the entrance to Jalianwala Bagh

Close by is Jalianwala Bagh, a public park where in April 1919 a massacre had taken place. What started out as a peaceful demonstration was seen to be an act of defiance against a ban on all public meetings. Those gathered in the park (some estimates say up to 20,000) were shot at on the orders of British Brigadier-General Reginald E H Dyer. Official sources said 379 people were killed. Other figures run up to at least a thousand. Historians consider the episode as a decisive step towards the end of British rule in India. The park now commemorates those who died in the massacre. Personally though, I didn't quite like what I saw of this historical site (even if the intentions were noble) because it looks too made-up. Some of the surrounding buildings still bear bullet holes from the incident. A well into which people jumped in an attempt to save their lives is also standing; it is a protected monument and mostly meshed up.

the crowd during the border-closing
The other must-have experience while you're in Amritsar is to make your way to Attari-Wagah for the border closing ceremony which takes place every day. The atmosphere is nothing short of carnivalesque, what with the loud music and stalls selling snacks, flags and other trinkets for a fifteen minute display of jingoism on both sides of the border (although I did notice that the Pakistani side was a lot more subdued). When the show ends though, you're likely to see people rush to the gates to meet friends or relatives stuck on the other side.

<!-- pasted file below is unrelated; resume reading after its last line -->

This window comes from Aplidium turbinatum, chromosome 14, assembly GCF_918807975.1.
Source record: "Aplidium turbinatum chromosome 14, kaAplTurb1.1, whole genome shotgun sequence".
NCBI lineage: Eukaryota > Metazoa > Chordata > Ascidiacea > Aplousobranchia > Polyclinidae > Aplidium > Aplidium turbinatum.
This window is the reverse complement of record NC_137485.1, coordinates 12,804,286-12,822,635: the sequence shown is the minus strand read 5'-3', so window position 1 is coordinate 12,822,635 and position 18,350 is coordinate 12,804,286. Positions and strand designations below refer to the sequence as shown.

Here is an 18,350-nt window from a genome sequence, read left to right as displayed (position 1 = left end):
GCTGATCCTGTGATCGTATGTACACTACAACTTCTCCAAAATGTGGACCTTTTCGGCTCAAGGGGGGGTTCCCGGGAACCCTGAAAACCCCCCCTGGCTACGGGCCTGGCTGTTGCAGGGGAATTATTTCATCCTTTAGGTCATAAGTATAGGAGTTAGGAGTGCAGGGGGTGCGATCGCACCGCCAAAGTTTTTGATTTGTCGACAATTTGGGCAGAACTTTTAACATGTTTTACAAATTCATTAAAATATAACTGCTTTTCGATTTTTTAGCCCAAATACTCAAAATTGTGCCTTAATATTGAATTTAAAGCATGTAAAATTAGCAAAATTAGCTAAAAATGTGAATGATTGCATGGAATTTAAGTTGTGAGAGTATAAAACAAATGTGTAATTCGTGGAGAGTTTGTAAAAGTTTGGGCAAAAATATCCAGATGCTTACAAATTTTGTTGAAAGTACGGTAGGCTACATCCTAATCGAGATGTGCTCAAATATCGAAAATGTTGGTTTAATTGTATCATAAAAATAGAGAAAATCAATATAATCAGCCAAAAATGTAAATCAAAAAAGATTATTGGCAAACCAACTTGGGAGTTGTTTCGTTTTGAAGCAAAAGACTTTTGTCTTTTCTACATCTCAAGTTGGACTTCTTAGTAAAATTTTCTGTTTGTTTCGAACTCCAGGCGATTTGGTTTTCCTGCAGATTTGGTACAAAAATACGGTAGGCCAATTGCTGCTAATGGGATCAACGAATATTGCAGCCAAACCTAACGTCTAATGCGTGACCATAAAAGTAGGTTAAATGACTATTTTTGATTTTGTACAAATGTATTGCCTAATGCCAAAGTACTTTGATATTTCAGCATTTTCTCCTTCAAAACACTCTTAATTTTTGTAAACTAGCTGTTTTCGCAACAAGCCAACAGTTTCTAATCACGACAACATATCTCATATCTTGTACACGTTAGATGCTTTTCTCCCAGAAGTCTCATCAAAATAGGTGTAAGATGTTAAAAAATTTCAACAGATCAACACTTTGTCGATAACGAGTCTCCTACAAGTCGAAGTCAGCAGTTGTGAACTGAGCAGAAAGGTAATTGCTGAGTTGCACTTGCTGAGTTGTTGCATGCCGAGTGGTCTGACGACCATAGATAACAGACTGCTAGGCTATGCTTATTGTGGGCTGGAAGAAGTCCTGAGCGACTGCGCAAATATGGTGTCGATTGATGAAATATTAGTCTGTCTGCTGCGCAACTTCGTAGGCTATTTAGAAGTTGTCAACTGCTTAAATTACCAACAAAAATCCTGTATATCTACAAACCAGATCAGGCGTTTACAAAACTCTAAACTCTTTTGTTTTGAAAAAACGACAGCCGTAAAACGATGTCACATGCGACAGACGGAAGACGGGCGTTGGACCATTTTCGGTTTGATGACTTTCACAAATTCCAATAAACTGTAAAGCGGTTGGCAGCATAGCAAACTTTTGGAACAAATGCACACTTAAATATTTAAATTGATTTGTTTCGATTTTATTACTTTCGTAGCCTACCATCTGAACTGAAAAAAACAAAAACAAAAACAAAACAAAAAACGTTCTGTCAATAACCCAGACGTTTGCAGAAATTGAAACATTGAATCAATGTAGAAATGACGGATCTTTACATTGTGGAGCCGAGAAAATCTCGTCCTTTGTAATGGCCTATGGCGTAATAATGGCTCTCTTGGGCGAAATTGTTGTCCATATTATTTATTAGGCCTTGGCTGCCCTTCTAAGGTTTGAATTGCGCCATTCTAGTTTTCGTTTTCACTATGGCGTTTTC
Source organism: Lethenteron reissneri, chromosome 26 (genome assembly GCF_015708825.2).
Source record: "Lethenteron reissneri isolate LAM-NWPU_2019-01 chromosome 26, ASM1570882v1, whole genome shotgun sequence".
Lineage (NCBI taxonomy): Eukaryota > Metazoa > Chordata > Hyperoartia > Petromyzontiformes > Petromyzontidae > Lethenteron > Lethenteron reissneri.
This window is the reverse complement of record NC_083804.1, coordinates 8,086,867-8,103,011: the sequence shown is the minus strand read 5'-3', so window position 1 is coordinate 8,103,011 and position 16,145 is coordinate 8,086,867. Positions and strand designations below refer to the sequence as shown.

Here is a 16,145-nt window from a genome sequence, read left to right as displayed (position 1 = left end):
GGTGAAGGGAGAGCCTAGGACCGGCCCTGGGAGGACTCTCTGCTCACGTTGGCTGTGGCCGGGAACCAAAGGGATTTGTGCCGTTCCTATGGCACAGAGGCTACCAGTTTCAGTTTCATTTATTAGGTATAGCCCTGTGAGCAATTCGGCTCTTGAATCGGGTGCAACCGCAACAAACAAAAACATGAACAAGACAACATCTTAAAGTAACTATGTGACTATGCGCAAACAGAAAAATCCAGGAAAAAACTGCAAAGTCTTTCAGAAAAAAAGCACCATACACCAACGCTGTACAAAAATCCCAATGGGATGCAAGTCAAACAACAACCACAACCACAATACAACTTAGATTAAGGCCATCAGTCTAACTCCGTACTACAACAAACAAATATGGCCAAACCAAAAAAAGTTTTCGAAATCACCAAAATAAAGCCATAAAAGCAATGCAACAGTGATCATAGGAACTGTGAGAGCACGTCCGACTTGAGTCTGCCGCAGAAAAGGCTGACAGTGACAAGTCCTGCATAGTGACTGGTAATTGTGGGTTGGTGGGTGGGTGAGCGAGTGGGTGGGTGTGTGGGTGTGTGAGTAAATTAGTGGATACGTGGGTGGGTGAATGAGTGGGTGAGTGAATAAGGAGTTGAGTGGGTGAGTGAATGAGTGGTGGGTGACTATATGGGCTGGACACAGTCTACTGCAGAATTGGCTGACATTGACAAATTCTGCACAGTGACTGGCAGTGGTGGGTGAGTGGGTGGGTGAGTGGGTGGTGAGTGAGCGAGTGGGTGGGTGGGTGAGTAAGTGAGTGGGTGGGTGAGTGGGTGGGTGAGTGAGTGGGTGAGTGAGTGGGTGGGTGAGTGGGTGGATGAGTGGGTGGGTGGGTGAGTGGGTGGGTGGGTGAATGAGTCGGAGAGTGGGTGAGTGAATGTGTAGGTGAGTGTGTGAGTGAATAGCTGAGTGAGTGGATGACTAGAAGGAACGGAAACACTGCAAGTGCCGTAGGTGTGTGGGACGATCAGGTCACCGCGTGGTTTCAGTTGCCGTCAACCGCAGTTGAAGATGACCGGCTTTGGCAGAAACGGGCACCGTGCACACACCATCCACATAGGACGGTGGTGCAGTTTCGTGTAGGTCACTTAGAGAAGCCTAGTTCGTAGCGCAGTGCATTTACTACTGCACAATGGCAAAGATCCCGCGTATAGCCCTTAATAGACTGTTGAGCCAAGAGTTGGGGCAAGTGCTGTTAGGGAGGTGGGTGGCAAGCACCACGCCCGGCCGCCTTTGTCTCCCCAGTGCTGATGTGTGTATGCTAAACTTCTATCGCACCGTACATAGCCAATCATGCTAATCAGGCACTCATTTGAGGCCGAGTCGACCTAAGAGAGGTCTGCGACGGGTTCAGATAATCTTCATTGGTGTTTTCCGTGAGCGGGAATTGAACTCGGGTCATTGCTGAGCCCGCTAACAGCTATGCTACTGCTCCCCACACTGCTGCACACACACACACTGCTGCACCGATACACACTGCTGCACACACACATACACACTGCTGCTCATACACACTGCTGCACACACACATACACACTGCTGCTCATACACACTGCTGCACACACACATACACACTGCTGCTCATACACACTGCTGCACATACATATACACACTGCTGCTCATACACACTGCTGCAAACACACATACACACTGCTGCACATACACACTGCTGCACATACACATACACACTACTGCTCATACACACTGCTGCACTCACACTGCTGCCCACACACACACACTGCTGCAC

Of course, what's a visit to Amritsar without good Punjabi food! I found out about Bhrawan da Dhaba (right) from a friend's sister, who recommended it and spoke of (among other things) rotis dipped in generous amounts of ghee. She wasn't far from the truth, but I'm happy to report that my heart stood strong as the butter slid menacingly into my body. My mum and I had two rotis each and a bowl of daal makhni between us, much to the surprise of the guy serving our table. The other patrons were constantly calling him and his colleagues over for more bread, more this or that. My mum and I, on the other hand, sat in our quiet corner struggling with one bowl of daal. When we finally called the guy over, it was only for the bill. Where are these guys from, he must have wondered.
Anyway, the story goes that the brothers who set up Bhrawan da Dhaba had a falling out and one of them broke away and opened another restaurant right next door. I did not go to the other one, so if you do, let me know which is better (if at all). Another well-known restaurant worth checking out is Crystal on Cooper Road. Here you'll find both vegetarian and non-vegatarian options. I personally loved the tandoori fish.

Recommended duration of stay
2 days, 1 night. Enter in the afternoon and leave the next afternoon. This would be most suitable if you're coming from and returning to Delhi.

Getting in and away
Trains for Amritsar Junction leave from New Delhi Railway Station and take about 6-7 hours on the Shatabdi Express.
Flights are mostly to Delhi, though Jet Airways flies to London, Air India to Toronto and Qatar Airways to Doha. There are connections to Central Asia as well.
Buses run from Amritsar to several Punjabi cities, as well as Delhi.

The Butcher of Amritsar: General Reginald Dyer by Nigel Collett
Amritsar: Mrs Gandhi's Last Battle by Mark Tully
A History of the Sikhs by Khushwant Singh